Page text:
In the Fall 2007 Issue of New Voices, Chloe Safier asked a question that raised debate among readers and attracted tons of traffic to our website.Â The question?
Today our question is finally answered, and not just by a clueless Mattel PR rep.Â It appears that after a very long wait, a Jewish American Girl Doll will soon be a reality!Â Enter, Rebecca Rubin of 1914 New York City.
Though the American Girl Website has yet to make an official announcement, rumors are flying and the launch date appears to be drawing near.Â At blogs like Doll Diaries, fans are excited by photos that have leaked, responding with remarks like, “She is SOOO adorable! I want her so bad!”
It is slightly ironic that this this news should coincide with the launch of New Voices’ Money Issue, in which editor Josh imagines a U.S. where Jews don’t have money and ponders the implications for the community.Â The American Girl Dolls (and their many, many accessories) are undeniably expensive and undeniable status symbols for the little girl set.Â With the advent of Rebecca, Jewish parents will have to purchase this Jewish doll for their pre-Bat Mitzvah age kids (never mind, they already have the red headed frontier girl) and they will have to be willing to pay the price (including trips to the the doll hair salon and cafe).Â But is purchasing Rebecca just another “performance of wealth” that Josh describes in his piece?Â If so, is it a performance for the parents, or for the 10 year olds?Â What message does it send to a tween to receive a seriously expensive doll in the midst of a recession?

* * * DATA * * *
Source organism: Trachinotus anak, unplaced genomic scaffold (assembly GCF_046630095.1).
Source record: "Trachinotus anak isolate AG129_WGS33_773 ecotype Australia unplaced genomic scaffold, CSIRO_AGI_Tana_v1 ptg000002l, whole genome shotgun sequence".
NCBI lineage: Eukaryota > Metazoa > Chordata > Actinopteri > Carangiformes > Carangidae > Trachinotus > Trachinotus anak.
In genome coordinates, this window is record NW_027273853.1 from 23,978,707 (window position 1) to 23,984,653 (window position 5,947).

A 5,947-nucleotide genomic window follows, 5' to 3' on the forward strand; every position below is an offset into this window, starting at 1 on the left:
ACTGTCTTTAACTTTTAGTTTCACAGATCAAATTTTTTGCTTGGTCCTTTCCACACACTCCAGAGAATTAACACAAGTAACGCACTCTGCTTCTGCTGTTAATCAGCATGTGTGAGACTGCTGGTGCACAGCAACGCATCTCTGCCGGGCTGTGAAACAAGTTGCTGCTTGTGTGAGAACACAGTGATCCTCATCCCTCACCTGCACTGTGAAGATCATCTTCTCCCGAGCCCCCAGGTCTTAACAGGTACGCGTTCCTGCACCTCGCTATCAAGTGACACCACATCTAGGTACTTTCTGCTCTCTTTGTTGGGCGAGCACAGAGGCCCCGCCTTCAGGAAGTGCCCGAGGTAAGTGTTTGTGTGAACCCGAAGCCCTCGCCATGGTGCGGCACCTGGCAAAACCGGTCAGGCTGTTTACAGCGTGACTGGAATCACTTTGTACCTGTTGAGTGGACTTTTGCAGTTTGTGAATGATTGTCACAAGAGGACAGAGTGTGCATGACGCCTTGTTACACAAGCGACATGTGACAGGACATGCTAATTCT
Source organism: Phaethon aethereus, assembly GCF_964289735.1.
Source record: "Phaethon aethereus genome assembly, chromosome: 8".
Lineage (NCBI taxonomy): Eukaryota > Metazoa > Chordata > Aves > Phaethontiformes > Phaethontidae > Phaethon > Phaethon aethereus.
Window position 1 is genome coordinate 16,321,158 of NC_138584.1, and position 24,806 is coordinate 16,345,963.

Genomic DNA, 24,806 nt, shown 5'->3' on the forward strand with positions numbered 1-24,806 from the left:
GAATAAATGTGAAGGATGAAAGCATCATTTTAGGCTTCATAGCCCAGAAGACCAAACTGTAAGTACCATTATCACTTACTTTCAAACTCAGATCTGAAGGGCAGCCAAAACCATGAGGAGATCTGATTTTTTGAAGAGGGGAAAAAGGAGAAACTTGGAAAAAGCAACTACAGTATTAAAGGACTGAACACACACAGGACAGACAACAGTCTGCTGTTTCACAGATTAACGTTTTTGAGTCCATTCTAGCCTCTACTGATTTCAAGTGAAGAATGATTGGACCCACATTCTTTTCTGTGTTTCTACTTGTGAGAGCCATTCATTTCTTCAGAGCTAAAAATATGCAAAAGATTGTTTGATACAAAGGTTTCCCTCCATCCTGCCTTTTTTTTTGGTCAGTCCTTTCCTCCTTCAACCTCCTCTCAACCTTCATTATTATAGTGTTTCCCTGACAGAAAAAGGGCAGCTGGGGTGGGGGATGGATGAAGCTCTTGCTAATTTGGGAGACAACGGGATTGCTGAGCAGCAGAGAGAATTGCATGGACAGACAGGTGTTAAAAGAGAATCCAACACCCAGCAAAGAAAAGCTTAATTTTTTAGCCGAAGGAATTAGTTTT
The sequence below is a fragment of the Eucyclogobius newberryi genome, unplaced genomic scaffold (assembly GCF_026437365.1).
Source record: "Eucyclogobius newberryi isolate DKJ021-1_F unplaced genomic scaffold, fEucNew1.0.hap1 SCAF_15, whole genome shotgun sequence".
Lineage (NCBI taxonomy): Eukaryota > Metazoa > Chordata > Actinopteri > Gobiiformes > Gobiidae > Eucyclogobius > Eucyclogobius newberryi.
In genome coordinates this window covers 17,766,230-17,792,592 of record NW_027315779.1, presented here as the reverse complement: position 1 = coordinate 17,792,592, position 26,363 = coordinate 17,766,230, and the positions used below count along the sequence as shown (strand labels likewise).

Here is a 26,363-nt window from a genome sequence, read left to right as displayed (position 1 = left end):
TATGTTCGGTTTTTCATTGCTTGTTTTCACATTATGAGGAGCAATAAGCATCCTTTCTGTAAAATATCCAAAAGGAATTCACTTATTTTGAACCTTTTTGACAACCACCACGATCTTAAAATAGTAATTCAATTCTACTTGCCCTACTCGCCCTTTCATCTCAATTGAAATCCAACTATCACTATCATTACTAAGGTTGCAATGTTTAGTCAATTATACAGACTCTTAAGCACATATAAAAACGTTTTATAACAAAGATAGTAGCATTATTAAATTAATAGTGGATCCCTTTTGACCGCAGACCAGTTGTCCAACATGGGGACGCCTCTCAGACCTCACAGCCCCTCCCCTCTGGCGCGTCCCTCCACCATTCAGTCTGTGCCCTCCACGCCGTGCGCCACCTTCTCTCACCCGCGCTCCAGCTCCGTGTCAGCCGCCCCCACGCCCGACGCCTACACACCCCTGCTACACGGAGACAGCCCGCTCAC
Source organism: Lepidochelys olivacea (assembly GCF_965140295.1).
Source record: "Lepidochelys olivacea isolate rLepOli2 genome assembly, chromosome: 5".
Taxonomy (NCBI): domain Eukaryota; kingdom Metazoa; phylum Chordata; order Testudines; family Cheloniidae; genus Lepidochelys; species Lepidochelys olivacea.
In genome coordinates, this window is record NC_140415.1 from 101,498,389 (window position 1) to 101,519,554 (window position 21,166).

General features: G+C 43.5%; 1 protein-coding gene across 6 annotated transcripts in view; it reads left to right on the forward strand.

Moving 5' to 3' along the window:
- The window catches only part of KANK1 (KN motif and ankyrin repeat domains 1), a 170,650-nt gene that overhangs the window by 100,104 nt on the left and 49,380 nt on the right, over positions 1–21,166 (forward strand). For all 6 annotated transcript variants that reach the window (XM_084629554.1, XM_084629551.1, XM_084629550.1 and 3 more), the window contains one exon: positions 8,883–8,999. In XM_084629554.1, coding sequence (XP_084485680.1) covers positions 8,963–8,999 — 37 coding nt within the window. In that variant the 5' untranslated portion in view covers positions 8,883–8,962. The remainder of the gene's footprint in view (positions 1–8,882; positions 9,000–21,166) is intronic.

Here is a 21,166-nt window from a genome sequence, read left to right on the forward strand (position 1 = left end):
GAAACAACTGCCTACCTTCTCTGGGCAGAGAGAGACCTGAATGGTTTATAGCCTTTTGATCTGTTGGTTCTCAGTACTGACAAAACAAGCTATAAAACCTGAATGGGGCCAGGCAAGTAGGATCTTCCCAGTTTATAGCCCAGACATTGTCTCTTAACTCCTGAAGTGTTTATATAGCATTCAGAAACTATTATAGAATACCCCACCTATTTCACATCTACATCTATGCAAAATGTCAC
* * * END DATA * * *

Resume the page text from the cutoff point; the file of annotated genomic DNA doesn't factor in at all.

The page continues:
Don’t get me wrong, I had a Samantha Doll when I was young and had a Jewish one been around then, I would’ve wanted her too.Â It’s just worth considering whether a Jewish doll- sure to be a hit among Jews- is much different than an overly opulent Bar Mitzvah.